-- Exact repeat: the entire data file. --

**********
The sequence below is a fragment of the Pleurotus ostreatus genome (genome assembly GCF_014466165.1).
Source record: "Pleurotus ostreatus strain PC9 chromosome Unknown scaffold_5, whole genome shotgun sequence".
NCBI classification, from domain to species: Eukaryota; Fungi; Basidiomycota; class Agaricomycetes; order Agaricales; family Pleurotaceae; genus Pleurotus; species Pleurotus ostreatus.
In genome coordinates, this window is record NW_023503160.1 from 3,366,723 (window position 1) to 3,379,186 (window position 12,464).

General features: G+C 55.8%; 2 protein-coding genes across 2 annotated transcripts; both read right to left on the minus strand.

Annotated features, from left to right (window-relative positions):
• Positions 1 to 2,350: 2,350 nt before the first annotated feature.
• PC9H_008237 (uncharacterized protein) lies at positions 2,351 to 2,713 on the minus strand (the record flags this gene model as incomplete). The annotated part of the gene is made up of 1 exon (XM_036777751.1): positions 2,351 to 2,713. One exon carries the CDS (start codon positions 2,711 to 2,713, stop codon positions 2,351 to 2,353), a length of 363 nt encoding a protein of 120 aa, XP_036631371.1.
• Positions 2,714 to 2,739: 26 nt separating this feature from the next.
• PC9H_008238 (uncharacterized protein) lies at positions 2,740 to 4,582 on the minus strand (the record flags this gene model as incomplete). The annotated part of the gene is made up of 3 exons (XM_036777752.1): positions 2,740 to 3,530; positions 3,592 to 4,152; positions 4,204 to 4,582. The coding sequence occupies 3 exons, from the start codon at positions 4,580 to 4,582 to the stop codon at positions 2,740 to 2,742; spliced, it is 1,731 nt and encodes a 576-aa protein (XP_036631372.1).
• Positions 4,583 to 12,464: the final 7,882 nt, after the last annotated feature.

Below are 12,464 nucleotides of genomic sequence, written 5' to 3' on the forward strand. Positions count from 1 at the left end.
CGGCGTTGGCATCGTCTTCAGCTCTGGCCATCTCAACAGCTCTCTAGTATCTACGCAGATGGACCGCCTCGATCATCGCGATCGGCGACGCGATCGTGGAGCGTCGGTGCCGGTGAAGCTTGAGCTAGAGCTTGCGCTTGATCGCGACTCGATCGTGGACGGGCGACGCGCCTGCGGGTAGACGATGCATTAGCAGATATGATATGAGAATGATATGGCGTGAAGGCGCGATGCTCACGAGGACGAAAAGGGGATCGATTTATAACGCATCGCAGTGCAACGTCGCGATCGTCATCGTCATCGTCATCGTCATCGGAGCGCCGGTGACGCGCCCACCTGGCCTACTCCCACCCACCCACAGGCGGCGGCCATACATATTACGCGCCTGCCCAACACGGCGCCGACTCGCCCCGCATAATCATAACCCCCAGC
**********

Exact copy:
The sequence below is a fragment of the Pleurotus ostreatus genome (genome assembly GCF_014466165.1).
Source record: "Pleurotus ostreatus strain PC9 chromosome Unknown scaffold_5, whole genome shotgun sequence".
NCBI classification, from domain to species: Eukaryota; Fungi; Basidiomycota; class Agaricomycetes; order Agaricales; family Pleurotaceae; genus Pleurotus; species Pleurotus ostreatus.
In genome coordinates, this window is record NW_023503160.1 from 3,366,723 (window position 1) to 3,379,186 (window position 12,464).

General features: G+C 55.8%; 2 protein-coding genes across 2 annotated transcripts; both read right to left on the minus strand.

Annotated features, from left to right (window-relative positions):
• Positions 1 to 2,350: 2,350 nt before the first annotated feature.
• PC9H_008237 (uncharacterized protein) lies at positions 2,351 to 2,713 on the minus strand (the record flags this gene model as incomplete). The annotated part of the gene is made up of 1 exon (XM_036777751.1): positions 2,351 to 2,713. One exon carries the CDS (start codon positions 2,711 to 2,713, stop codon positions 2,351 to 2,353), a length of 363 nt encoding a protein of 120 aa, XP_036631371.1.
• Positions 2,714 to 2,739: 26 nt separating this feature from the next.
• PC9H_008238 (uncharacterized protein) lies at positions 2,740 to 4,582 on the minus strand (the record flags this gene model as incomplete). The annotated part of the gene is made up of 3 exons (XM_036777752.1): positions 2,740 to 3,530; positions 3,592 to 4,152; positions 4,204 to 4,582. The coding sequence occupies 3 exons, from the start codon at positions 4,580 to 4,582 to the stop codon at positions 2,740 to 2,742; spliced, it is 1,731 nt and encodes a 576-aa protein (XP_036631372.1).
• Positions 4,583 to 12,464: the final 7,882 nt, after the last annotated feature.

Below are 12,464 nucleotides of genomic sequence, written 5' to 3' on the forward strand. Positions count from 1 at the left end.
CGGCGTTGGCATCGTCTTCAGCTCTGGCCATCTCAACAGCTCTCTAGTATCTACGCAGATGGACCGCCTCGATCATCGCGATCGGCGACGCGATCGTGGAGCGTCGGTGCCGGTGAAGCTTGAGCTAGAGCTTGCGCTTGATCGCGACTCGATCGTGGACGGGCGACGCGCCTGCGGGTAGACGATGCATTAGCAGATATGATATGAGAATGATATGGCGTGAAGGCGCGATGCTCACGAGGACGAAAAGGGGATCGATTTATAACGCATCGCAGTGCAACGTCGCGATCGTCATCGTCATCGTCATCGTCATCGGAGCGCCGGTGACGCGCCCACCTGGCCTACTCCCACCCACCCACAGGCGGCGGCCATACATATTACGCGCCTGCCCAACACGGCGCCGACTCGCCCCGCATAATCATAACCCCCAGC